“He won one but lost four,” she said, estimating they were about $112 down and adding that his refusal to take her advice had contributed to his losing streak.
“I told him to bet on the blue but he listened to others and bet on the red, which lost.”
Reached yesterday, Phat Bun Hour, deputy general director of the Ly Yong Phat Company, reiterated that the Koh Kong arena was licensed. Asked more specifically as to whether the licence covered gambling by Cambodians, he referred questions to authorities.
Though it’s widely understood that Cambodians are forbidden from gambling in the Kingdom’s casinos – and elsewhere – the nation’s law on gambling makes no specific mention of bettors’ nationality.
Officials from the Ministry of Finance could not be reached to clarify Cambodia’s regulations on citizens’ gambling, and while government spokesman Phay Siphan yesterday said he understood gambling to be illegal for all Cambodians, he was unaware of a specific sub-decree.
Cambodia National Rescue Party lawmaker Son Chhay, an anti-graft campaigner, said that Yong Phat’s exclusive rights to legal cockfighting suggested at least the possibility of corruption.
“What sort of things has he done to get this special privilege that other people are not allowed to have? Who did he pay and how much for the licence? These are the questions which should be asked,” Chhay said.
As with other forms of gambling, despite the 2009 ban on cockfighting, underground fights remain a common practice. The Post in late 2014 covered one such match at a district military base near Phnom Penh.
Between fights on Saturday, 27-year-old Charly said he loved watching the duels, but acknowledged the brutality of the fights, all of which involved spurs during the Post’s visits.
“I just love cockfighting, the quick and fast matches,” he said. “I raise cocks myself, just for pleasure, but I have the urge to see them fight, so I came today to see if they would be competitive.”
The fights on Saturday in Koh Kong lasted for between several minutes and, in some cases, less than 60 seconds. Some matches ended with one bird clearly submitting and fleeing from its opponent, though others continued until one competitor was clearly incapacitated, bleeding and close to death.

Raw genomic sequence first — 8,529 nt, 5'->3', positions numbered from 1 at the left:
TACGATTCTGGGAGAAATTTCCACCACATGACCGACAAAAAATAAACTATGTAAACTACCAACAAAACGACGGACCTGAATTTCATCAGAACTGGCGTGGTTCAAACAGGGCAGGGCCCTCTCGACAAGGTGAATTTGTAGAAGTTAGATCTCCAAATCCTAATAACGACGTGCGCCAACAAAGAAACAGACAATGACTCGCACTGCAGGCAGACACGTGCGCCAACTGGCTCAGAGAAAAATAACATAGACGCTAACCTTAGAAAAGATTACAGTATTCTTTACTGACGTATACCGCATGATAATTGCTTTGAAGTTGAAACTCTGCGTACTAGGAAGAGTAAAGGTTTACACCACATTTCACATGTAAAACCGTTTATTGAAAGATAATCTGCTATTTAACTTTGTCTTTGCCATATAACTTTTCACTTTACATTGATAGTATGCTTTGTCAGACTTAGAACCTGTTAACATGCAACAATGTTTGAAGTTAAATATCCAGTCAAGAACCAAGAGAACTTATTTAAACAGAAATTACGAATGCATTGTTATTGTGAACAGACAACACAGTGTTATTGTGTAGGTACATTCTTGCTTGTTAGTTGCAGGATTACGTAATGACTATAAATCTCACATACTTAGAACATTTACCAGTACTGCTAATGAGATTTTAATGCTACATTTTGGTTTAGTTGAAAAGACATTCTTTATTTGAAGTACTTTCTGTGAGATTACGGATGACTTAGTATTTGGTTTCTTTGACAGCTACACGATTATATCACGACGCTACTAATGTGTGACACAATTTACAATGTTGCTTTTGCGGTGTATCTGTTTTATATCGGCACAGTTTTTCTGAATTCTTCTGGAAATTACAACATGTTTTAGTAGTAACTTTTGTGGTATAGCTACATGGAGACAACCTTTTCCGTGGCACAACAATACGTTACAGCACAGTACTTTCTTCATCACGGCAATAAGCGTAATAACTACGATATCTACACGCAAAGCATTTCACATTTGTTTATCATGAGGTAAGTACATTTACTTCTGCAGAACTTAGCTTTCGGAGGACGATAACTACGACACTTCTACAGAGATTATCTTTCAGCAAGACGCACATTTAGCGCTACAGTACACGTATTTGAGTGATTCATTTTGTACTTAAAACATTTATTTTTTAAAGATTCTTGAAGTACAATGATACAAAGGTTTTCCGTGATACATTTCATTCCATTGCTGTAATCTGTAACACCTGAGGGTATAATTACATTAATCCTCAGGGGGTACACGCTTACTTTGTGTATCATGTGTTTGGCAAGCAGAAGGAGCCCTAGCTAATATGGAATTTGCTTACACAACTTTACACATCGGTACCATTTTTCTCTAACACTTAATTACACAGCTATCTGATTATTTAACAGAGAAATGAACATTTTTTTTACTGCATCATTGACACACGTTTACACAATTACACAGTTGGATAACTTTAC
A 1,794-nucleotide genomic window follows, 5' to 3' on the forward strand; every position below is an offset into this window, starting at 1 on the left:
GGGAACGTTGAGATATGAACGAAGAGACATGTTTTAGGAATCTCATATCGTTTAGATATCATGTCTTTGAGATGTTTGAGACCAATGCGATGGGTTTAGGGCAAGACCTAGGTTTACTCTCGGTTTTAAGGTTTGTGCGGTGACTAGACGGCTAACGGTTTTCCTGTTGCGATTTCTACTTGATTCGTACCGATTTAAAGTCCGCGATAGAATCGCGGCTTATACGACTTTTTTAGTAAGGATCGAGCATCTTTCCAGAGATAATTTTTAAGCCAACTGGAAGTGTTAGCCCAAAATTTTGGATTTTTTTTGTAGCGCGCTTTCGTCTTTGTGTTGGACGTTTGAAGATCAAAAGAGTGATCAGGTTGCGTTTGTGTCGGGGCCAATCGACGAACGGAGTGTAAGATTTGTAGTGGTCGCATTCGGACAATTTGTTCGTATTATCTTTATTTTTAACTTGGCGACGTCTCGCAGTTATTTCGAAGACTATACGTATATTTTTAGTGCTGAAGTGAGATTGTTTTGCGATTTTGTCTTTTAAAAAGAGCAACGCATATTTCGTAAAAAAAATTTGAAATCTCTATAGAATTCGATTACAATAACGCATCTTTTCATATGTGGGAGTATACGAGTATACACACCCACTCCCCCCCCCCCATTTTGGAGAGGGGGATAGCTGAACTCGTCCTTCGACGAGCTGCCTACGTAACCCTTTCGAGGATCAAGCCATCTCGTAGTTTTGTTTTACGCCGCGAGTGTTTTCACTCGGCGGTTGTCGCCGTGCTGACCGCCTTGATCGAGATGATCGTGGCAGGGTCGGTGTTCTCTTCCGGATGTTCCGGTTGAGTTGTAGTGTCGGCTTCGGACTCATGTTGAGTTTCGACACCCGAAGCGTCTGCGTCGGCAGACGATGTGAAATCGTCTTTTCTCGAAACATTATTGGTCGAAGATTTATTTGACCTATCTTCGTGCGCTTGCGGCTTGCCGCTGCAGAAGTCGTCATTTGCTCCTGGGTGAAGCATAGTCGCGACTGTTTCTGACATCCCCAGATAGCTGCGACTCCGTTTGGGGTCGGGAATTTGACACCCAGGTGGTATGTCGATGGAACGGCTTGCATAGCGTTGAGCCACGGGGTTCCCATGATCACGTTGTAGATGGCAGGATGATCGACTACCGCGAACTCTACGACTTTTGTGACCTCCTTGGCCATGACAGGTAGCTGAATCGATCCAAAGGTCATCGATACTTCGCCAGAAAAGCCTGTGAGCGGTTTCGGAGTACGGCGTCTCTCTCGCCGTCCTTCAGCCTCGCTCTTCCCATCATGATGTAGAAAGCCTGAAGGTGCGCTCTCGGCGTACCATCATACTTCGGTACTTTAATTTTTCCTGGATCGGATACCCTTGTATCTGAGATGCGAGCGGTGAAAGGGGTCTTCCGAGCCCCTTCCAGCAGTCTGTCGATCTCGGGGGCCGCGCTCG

The organiser estimated that perhaps one or two birds died during a day of clashes.“It’s different than the Philippines,” he added. “There, it’s always one cock stands at the end and one cock dies.”
For trainers like Pou Han* – who typically spends five weeks training a grown cock to fight at the Koh Kong arena – there’s no denying the cruelty of the sport, but the 56-year-old points to its long history in the country as justification. A cockfighting scene carved in bas-reliefs on a 12th-century Angkorian temple testifies to the blood sport’s historic and long-enduring roots in Cambodia.
“Sure, I feel pity when my cocks get beaten,” he said. “But when they win, I am very happy.” Speaking from his home in nearby Dang Tong commune, Pou Han said he had been raising and training fighting cocks for two years, alongside his regular cattle-rearing trade.
Though wins can yield handsome payouts, it’s selling a fighting cock that brings in the real cash. A bird with a good reputation can go for $400 or $500, he said. The family’s current champion is on a 10-match winning streak.
“I’m careful with my cocks; I treat them better than my daughter,” he said with a chuckle. Neighbours Tham*, 33, and Kiet*, 18, are partners in a business that sells fighting cocks on Facebook, and also compete at Yong Phat’s arena, though a bird they had planned to enter on Saturday had come down with “the flu”, and missed the bout.
“When my cocks fight, I am afraid, but if they don’t fight, then they don’t get a reputation. But we take good care of them,” Tham said, listing his birds’ creature comforts, including carpeted cages and mosquito nets.
He also revealed his secret formula for success – daily baths for his cocks in a mix of turmeric and rice wine. “If you lived in Koh Kong, I wouldn’t be telling you this,” he said.
Another resident in Dang Tong commune, who insisted on being identified as only “the one who raises animals”, said he thought the government should legalise and regulate cockfights, and root out the underground scene.
“We accept that when cocks fight it is cruel, but there is history, it has existed since long ago,” he said.
“We don’t do it to get rich, we do it because we love it.”
Sentimentality, though, has little place in cockfighting, according to another trainer who spoke to the Post after a fight earlier this year.
“I love the birds, but when they lose I think of how to buy better ones next time,” the veteran trainer, who also declined to be named, said.Asked whether he had any qualms with his hobby, he noted that competing at Yong Phat’s arena was legal, unlike the underground matches.
After a pause, he added: “But for the cocks, it’s pretty much the same.”
Additional Reporting By Bun Sengkong
*Names have been changed to preserve the anonymity of interview subjects.